Perhaps I missed the most important problem in writing about NSF’s Alan T. Waterman award, just now. I focused on the dearth of women in the last decade. But there is another perhaps more general issue: age bias.
The rules for the award say that it must go to a US Citizen or permanent resident who is 7 years or fewer past the Ph.D., and under 35 years old. CORRECTION. IT IS ACTUALLY OR UNDER 35 YEARS OLD FOR THIS ONE.
What does the age limit accomplish that the years since Ph.D. does not? It may exclude women (and men, but that is more rare) who have taken time off to have and care for children. It excludes people who have taken more time to get their degree. This can happen for many reasons, but is more likely to affect poorer, sicker people. They may have had to care for their parents, or for their siblings. They may have had to work, unable to take the vow of poverty that is part of US higher education. They may have had cancer, lupus, fibromyalgia, or any number of other illnesses that slowed them down. They may have simply been unfamiliar with the routines of academia and taken longer to figure it out.
Why should we penalize them? Doesn’t this hurt women, under-represented minorities, first generation college, and people that qualify for assistance under the Americans with Disabilities Act more than traditional students? After all, what we are ultimately recognizing is scientific excellence. If we want to do that particularly for early career people, doesn’t the rule of 7 years since Ph.D. suffice? That one also might have its issues, but if it is for early career people, there needs to be some sort of objective boundary.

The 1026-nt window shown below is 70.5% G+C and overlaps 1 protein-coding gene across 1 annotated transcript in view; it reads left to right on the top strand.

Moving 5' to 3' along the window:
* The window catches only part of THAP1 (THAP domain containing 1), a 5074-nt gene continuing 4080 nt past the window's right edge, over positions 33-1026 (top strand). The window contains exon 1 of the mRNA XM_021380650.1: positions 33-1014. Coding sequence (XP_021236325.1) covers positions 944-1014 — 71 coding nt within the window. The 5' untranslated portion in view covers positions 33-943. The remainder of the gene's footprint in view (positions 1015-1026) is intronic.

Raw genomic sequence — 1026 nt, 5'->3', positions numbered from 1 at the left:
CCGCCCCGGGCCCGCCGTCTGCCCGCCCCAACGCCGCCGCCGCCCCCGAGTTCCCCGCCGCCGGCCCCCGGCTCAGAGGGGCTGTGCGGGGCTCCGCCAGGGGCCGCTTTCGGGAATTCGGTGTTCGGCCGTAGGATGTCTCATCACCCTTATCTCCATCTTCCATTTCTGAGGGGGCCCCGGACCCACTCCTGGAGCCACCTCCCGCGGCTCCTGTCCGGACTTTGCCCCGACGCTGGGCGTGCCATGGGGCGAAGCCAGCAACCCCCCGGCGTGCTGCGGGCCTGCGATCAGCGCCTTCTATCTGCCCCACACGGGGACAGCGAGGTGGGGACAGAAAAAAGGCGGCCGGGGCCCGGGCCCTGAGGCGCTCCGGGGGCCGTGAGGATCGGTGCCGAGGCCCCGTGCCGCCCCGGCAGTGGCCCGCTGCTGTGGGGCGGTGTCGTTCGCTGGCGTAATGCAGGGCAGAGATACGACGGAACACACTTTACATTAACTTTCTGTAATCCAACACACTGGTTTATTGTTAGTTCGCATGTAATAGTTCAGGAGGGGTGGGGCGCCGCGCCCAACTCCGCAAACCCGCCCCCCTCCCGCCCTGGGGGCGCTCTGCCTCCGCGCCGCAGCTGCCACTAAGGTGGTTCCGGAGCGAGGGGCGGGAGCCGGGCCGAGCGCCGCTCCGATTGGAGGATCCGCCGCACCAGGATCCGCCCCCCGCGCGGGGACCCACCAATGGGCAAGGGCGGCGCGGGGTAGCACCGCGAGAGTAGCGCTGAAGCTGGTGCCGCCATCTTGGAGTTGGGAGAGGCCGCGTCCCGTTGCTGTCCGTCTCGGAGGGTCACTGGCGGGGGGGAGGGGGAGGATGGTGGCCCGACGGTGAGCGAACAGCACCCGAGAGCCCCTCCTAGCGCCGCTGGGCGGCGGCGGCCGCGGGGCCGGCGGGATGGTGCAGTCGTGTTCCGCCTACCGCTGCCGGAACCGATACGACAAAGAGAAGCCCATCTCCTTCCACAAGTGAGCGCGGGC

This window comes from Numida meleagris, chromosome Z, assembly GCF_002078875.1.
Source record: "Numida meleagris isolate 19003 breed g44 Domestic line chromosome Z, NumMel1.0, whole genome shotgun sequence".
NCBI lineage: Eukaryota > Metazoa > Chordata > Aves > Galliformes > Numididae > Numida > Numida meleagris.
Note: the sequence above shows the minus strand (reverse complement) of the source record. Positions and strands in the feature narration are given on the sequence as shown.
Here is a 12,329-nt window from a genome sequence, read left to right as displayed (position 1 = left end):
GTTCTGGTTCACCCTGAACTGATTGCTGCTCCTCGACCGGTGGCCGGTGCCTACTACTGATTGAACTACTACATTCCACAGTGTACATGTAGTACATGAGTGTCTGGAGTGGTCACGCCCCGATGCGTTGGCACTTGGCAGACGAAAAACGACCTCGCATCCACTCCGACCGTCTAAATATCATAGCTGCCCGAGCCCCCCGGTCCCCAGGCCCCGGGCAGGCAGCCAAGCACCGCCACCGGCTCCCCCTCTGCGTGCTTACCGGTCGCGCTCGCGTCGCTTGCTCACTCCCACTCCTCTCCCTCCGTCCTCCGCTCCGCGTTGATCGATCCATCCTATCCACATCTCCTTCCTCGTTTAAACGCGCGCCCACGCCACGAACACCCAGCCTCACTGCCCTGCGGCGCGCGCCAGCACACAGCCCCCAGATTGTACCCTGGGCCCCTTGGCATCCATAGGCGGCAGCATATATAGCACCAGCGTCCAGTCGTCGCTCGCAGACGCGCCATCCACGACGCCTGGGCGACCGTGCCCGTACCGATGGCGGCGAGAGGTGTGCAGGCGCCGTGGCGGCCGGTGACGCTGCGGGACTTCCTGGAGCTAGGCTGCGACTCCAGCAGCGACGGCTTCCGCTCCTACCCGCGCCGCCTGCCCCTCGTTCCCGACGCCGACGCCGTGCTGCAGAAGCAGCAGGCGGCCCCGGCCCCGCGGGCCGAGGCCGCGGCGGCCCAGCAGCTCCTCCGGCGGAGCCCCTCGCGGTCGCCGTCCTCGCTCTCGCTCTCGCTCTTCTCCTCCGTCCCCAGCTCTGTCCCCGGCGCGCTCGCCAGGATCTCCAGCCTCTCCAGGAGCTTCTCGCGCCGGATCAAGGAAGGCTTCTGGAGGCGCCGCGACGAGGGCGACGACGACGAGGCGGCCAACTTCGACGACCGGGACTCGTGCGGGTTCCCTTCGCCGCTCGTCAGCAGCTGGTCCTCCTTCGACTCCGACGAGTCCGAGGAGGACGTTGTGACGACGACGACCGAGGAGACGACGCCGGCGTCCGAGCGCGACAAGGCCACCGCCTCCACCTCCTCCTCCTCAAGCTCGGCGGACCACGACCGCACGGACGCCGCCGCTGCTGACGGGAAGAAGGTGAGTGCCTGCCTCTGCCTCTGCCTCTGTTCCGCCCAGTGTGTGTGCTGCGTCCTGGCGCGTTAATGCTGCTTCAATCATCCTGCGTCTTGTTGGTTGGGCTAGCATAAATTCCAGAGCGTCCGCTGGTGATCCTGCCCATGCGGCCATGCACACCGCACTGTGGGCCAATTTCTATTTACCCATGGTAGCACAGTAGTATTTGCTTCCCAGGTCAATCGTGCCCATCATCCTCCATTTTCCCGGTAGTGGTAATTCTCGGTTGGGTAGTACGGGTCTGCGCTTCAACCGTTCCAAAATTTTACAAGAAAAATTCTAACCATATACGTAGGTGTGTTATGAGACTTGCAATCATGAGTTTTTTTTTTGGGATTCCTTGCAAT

Hmm, where was I at 35? Why did I not get nominated for this award? You should ask yourself that too, because it might give insight on this process. Well, at the time I had never heard of it, for starters. For me, the year was 1988. I had an 8 year old and a 5 year old. I had published 26 papers, including 2 in Science and a respectable number in places like Ecology, Evolution, Behavioral Ecology and Sociobiology, and Animal Behaviour. Of those papers, 17 were first or single author. But actually I was 9 years past Ph.D., so the real year to look at was 1986. In that year I had 17 papers, including all the same journals, and a 6 year old and a 3 year old.
By 1986 I had figured out some important things for my field. They generally had to do with kin selection in Polistes wasps since I had not branched out to other wasps yet. I discovered honey caches that influenced quality and social structure. I found satellite nests that differed in their popularity with the home nest wasps according to relatedness. I looked a lot at advantages and disadvantages of grouping, including impacts of parasites and predators. I did some physiological work on caste and cold hardiness. I found social variation in latitude, in sex ratios, and a hierarchy based on age. And a lot of other stuff too, but it is too much to digest here.
The next decade was transformative as we brought molecular techniques to the questions of social behavior and relatedness and expanded the wasps we studied to the tropics. In 1987 my collaboration with David Queller began, allowing an amazing and fun expansion.
So I was not a person that would have been hampered by an age limit. But I had all the advantages of an academic family that paid for my undergraduate education and taught me how this crazy discipline works. I do not want the field to be limited to people of my background, for reasons of fairness and because we need everyone!